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  5. "Itheann Pól."

"Itheann Pól."

Translation:Paul eats.

August 26, 2014

63 Comments


https://www.duolingo.com/profile/ChrisMurph7

I keep forgetting that the word order is different in Irish. Also, I forgot which conjugation is I eat for a split second. When I saw it, I thought I read ¨I eat Paul.¨ Frightening prospect to say the least!


https://www.duolingo.com/profile/Caity-Cat

Don't feel bad, "I eat Paul" was my first thought too.


https://www.duolingo.com/profile/Jun-Dai

Me too. This is definitely the first VSO language I've encountered. Also, I'm on lesson three and I haven't seen any swearwords yet? My Irish friend told me that half of the tree would just be swearing. Maybe I just haven't gotten far enough...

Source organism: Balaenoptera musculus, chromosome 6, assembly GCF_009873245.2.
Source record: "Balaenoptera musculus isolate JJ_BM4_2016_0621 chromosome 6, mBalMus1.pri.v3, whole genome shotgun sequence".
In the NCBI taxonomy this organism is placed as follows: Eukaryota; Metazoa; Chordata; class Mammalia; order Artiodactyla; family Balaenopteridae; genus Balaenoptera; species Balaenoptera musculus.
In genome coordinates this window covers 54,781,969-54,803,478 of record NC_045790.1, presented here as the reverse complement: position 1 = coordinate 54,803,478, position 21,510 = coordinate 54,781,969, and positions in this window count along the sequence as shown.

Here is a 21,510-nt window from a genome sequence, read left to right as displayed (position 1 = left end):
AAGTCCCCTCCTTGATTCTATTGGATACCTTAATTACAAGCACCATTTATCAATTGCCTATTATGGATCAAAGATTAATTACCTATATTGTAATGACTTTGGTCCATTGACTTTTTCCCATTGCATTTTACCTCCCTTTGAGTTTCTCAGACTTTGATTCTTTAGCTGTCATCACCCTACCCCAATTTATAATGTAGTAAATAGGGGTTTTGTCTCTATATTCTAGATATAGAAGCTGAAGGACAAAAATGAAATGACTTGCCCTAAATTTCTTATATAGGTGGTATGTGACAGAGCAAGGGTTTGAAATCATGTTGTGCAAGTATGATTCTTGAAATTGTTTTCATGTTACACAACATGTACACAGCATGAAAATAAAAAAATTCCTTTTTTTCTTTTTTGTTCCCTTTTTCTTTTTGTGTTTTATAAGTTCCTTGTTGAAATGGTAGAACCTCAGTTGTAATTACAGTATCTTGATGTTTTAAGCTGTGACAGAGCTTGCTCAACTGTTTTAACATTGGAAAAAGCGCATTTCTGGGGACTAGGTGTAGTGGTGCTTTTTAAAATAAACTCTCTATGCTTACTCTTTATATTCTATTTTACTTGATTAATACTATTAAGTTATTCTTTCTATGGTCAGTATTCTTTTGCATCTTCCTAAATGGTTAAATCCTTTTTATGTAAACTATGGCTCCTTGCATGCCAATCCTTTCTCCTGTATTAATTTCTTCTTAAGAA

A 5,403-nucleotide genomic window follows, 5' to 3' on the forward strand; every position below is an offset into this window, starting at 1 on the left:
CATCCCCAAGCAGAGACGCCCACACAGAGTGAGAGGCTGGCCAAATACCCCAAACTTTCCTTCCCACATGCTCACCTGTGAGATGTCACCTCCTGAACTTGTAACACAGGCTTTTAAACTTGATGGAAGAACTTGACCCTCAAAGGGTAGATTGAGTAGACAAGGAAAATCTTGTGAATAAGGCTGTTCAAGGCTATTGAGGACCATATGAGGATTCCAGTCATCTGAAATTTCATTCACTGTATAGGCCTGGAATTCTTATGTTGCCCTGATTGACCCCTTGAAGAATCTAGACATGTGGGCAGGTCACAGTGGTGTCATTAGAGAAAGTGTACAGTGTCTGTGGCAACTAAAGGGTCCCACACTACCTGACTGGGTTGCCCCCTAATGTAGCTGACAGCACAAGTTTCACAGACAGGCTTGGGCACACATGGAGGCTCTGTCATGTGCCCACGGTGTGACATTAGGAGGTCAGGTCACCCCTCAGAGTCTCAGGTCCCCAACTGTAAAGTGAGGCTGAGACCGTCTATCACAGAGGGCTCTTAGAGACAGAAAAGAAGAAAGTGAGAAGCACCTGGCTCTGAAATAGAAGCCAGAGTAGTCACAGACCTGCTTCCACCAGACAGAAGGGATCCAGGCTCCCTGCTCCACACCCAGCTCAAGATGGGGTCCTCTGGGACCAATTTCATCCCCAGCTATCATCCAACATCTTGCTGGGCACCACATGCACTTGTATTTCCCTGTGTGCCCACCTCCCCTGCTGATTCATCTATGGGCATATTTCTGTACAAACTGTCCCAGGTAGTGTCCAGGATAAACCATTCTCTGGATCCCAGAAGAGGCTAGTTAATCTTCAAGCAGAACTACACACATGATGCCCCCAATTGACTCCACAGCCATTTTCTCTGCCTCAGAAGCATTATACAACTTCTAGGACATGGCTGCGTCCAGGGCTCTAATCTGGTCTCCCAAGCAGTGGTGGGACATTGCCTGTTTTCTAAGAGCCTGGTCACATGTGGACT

https://www.duolingo.com/profile/DylanMcD123

I think your friend was joking, I'm Irish and would say your friend is joking or misinformed. Also, I doubt duolingo will teach swear words.


https://www.duolingo.com/profile/marina382503

Your friend is clearly Irish, but doesn't do Duolingo


https://www.duolingo.com/profile/Adam-Teague

I'm not even confused about the word order, i just keep mishearing ithim instead of itheann


https://www.duolingo.com/profile/FaeWolf

That was also my first thought, and I was freaking out until I realised that I wasn't going to eat Paul.


https://www.duolingo.com/profile/Andromeda580880

Don't worry, I live in Ireland and have been learning Irish in school since the age of 4 and for a second I still read "I eat Paul"


https://www.duolingo.com/profile/lumpywizard

Táim ag ithe Pól.


https://www.duolingo.com/profile/jmstryker

I did the same thing!


https://www.duolingo.com/profile/NoNameNoFace

Why is a name even used at all?